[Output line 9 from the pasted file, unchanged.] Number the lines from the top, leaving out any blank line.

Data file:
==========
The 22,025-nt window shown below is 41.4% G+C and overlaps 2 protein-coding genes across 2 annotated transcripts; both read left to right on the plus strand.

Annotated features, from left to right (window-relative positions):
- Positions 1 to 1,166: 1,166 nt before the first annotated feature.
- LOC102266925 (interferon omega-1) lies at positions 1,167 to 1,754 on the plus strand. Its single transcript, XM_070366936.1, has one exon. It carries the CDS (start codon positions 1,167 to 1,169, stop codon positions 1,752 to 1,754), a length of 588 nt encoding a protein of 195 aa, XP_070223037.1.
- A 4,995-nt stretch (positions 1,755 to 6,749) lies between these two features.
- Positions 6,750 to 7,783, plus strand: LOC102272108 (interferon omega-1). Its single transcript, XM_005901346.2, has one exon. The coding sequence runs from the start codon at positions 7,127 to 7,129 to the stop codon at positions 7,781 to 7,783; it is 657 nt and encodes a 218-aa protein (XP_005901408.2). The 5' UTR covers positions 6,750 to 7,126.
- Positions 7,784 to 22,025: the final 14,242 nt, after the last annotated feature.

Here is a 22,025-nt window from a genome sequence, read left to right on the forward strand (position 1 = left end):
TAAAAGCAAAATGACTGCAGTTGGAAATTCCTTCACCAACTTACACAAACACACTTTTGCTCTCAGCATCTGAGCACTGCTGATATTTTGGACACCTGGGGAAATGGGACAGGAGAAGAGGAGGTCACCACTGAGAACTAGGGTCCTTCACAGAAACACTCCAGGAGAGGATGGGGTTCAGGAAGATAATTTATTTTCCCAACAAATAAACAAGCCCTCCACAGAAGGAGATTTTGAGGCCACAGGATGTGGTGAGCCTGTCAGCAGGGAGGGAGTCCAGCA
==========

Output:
TAAAAGCAAAATGACTGCAGTTGGAAATTCCTTCACCAACTTACACAAACACACTTTTGCTCTCAGCATCTGAGCACTGCTGATATTTTGGACACCTGGGGAAATGGGACAGGAGAAGAGGAGGTCACCACTGAGAACTAGGGTCCTTCACAGAAACACTCCAGGAGAGGATGGGGTTCAGGAAGATAATTTATTTTCCCAACAAATAAACAAGCCCTCCACAGAAGGAGATTTTGAGGCCACAGGATGTGGTGAGCCTGTCAGCAGGGAGGGAGTCCAGCA